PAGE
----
I got a couple of pictures inside, which totally failed to capture the sense of space and the ant-hill feeling. But here’s a shot of the subway station entrance from above, not at rush hour, looking down from inside one of the big buildings. Pardon the weird angle, I can’t straighten it out without losing interesting parts of the picture.

Canary wharf subway station from above

On the way to dinner with Tony Coates and family Thursday, I got a couple of shots of the Wharf. Thank you for the evening, Tony and Daniela and the boy; it was a really refreshing break in the week.

Canary wharf in the dusk
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Canary wharf by night

A senior technologist working for a bank whose name you’d recognize told me that there are major infrastructure problems; right now, the mains delivering electrical power to the Wharf are maxed right out and there’s no ETA for bringing in more juice. He’s got a hiring freeze in one building, even though there’s space and budget, because they can’t power up any more PCs. Hey, Dave Douglas, they need your help!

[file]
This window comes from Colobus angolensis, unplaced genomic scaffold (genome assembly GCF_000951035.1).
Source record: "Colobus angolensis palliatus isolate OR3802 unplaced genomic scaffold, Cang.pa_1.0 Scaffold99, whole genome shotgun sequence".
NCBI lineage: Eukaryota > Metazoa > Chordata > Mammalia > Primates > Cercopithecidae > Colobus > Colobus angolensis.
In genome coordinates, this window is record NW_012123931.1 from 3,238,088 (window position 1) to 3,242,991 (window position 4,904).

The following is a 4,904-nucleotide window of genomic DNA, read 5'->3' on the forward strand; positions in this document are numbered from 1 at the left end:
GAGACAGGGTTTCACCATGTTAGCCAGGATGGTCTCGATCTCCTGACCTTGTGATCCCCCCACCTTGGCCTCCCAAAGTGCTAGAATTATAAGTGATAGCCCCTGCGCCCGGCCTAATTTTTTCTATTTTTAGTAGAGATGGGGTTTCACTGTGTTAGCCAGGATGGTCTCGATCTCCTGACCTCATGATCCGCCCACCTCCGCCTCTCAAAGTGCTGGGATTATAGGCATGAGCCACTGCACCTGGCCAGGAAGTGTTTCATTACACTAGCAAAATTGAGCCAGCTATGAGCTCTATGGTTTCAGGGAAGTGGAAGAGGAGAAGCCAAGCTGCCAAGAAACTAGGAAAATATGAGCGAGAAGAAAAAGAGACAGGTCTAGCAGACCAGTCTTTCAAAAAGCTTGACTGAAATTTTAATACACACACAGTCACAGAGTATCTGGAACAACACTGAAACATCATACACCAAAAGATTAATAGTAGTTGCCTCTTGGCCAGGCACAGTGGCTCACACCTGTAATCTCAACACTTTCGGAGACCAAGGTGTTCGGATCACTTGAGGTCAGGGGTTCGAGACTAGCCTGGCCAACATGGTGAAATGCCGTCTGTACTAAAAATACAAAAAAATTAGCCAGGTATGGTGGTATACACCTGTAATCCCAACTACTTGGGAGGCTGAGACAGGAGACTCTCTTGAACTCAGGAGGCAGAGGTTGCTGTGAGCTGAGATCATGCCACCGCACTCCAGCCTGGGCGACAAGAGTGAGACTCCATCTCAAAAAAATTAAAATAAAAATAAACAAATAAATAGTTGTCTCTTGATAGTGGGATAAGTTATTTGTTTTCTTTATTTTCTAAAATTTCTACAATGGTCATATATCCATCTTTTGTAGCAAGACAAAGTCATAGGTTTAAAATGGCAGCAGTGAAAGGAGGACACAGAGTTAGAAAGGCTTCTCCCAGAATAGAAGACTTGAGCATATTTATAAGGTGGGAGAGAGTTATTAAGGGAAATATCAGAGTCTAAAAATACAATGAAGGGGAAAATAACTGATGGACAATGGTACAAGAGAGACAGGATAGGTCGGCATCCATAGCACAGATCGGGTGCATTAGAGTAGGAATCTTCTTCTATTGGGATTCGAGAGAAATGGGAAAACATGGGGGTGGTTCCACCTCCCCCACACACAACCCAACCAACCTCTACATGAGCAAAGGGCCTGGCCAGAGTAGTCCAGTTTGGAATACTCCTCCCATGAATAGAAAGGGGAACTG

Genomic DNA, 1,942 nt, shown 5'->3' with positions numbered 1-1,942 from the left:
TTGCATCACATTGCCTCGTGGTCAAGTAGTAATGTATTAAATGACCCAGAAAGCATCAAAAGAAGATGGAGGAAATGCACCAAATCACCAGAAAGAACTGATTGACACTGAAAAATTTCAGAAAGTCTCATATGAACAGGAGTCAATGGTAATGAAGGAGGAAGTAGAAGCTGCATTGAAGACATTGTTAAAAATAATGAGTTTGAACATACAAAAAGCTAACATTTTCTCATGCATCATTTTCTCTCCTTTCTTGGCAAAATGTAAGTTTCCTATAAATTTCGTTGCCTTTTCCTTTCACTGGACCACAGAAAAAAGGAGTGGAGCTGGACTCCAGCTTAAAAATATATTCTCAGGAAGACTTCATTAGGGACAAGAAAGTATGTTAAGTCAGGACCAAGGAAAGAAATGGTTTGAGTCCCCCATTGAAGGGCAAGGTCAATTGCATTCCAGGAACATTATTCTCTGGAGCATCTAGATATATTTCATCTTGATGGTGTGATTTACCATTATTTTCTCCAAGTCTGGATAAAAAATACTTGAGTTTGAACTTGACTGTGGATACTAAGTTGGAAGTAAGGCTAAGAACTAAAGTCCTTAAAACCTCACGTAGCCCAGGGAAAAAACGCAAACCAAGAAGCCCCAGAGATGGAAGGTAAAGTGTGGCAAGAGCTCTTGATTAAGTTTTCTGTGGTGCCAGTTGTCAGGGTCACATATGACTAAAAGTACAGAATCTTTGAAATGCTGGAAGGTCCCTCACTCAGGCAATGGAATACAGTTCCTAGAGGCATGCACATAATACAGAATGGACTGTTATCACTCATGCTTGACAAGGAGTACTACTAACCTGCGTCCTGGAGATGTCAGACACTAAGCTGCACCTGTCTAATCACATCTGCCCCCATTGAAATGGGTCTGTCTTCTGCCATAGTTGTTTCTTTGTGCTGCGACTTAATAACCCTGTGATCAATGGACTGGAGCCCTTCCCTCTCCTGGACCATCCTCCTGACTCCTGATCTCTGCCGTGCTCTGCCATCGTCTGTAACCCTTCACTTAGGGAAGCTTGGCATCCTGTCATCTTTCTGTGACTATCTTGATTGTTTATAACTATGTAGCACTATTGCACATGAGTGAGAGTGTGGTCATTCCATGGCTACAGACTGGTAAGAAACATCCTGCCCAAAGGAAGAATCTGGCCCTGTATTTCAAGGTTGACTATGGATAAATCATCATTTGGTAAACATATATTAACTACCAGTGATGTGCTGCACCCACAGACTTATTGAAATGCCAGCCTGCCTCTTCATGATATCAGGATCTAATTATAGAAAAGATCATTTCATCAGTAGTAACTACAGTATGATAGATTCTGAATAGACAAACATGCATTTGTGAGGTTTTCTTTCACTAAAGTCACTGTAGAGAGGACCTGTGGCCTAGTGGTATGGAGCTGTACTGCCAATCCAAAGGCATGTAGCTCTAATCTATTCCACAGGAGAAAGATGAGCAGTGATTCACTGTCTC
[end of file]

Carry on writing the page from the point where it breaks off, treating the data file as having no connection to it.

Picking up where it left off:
More Booze · The Fite Club meeting was out at the wharf, and I learned a whole lot of useful things; among others, that this gang is generally un-seduced by the WS-* pitch and is actively thinking about the RESTful alternatives. Hey vendors, time to start tooling up.

After several gallons of beer apiece at a synthetic-Olde-Englishe Canary Wharf pub, Ken Horn proclaimed a magic word: “Curry!” So he and George and I went off to the Lahore Kebab House in East London. The decor was, shall we say, extremely sincere—I particularly enjoyed the big flat-screen TV tuned to Bollywood. The people were friendly and efficient and the food was really good, starting with the raita to dip the appetizers in. Especially the lamb chops with curry; spicy and maybe a bit greasy and I think the best dish I’ve had so far in 2007. I have no idea what the address is but picture below should help you find it if you’re in town, and if you’re in town I totally recommend it. It’s cheap, too (well, by London standards). Don’t forget to stop at the off-license next door to load up on beer, just the thing with all the hot stuff.

The Lahore Kebab house, East London